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Fans from near and far come to celebrate the region's sevens Top Gun pilots, Muppets, nuns and Teenage Mutant Ninja Turtles.
Also, businessmen. Lots of businessmen.
The Cathay Pacific HSBC Hong Kong Sevens is all things to all people - or at least the ones in town for the weekend.
It's one of the world's top rugby events, one of the world's most colorful parties and one of Hong Kong's biggest weeks for business.
"There is no way to describe this," Olivier Bedus, a French fan who lives in Indonesia, said on Saturday as he looked out over the south stands at Hong Kong Stadium. "You must be here to see, to hear, to feel. It is vivid."
He's right - it is nearly impossible to explain the atmosphere. It's part Halloween, part business convention, part Mardi Gras. Thousands of fans converge on the stadium for the three-day event.
The epicenter is the southern stands, where the hardest of the hardcore gather for wild costumes, lots of beer and lots of yelling.
Probably more of all three than you'll see anywhere, ever.
Meanwhile, suites packed with executives ring the field.
"Many companies have big events on the week leading up, and then on the weekend we can invite them to the festivals," said Giles Morgan, HSBC's group head of sponsorship and events. "That's a brilliant way to do business."
And it's not that far from the networking going on in the suites to the chaos going on in the stands. Alan McIver, who's from the UK and lives in Dubai, teamed up with a friend to dress up as the Mario Bros. McIver was Mario.
"People who have been here say it is the best drinking weekend on the planet," he said. "People who have been to Rio for Carnival, Munich for Oktoberfest - this is it."
Getting to those south stands is no small feat, especially for those who don't plan ahead. Scalpers were selling tickets in the street on Saturday for about $250 to $320. Getting into the south stands is first-come, first-served, and by 2:30 pm on Saturday, the line stretched most of the length of the stadium and the estimated wait time was four hours.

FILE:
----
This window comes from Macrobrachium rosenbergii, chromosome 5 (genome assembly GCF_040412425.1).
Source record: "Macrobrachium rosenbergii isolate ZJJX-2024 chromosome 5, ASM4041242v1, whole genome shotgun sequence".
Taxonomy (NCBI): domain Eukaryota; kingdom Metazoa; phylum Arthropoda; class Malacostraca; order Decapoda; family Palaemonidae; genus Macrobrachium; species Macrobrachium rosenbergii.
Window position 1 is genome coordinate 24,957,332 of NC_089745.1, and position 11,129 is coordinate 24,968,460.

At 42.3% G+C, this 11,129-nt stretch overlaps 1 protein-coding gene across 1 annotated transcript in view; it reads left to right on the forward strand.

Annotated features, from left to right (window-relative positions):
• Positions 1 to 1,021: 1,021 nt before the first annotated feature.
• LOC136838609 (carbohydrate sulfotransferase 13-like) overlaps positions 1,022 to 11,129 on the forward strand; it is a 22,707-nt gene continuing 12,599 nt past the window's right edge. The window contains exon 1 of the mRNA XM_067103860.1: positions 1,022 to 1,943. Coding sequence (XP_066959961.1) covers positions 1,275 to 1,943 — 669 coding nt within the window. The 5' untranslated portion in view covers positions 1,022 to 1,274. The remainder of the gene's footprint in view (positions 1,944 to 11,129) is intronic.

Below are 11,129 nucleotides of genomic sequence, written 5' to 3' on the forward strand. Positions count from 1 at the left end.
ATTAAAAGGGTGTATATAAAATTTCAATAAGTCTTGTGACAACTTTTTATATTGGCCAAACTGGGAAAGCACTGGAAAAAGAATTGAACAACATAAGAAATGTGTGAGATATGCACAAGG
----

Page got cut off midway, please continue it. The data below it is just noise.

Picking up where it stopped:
It may have been even more dire than that. Australian Richard McCave - the unlucky man at the end of that line - said he'd been at the rear of the queue for half an hour and it hadn't moved.
Worth the wait?
"Probably not," McCave said. "But it's kind of worth it. It's a little bit of a party for the 30 and 40-year-olds, guys a little older. It's a little bit of a boys' trip."
Morgan said that though three quarters of the tickets are sold to Hong Kong residents, organizers estimate about half end up in the hands of international fans, and even more people are in town just for the festivities. Last year, the event drew about 20,000 international visitors.
"I believe a lot more people come to Hong Kong simply because there's a party going on," he said. "That sort of carnival, that sort of celebration, it celebrates Hong Kong's international (appeal)."
Perhaps the best way to describe the event is that it's the only once-in-a-liftetime international event that involves dressing up like Hulk Hogan, or members of the evil dojo from Karate Kid.
Andrew Goodell came from London with seven friends. He was one of four dressed as Ghostbusters on Saturday.
"This is the session of all sessions," Goodell said. "In your life, there are certain things you have to do before you die. Hong Kong Sevens on Saturday in the south stands is one of those things."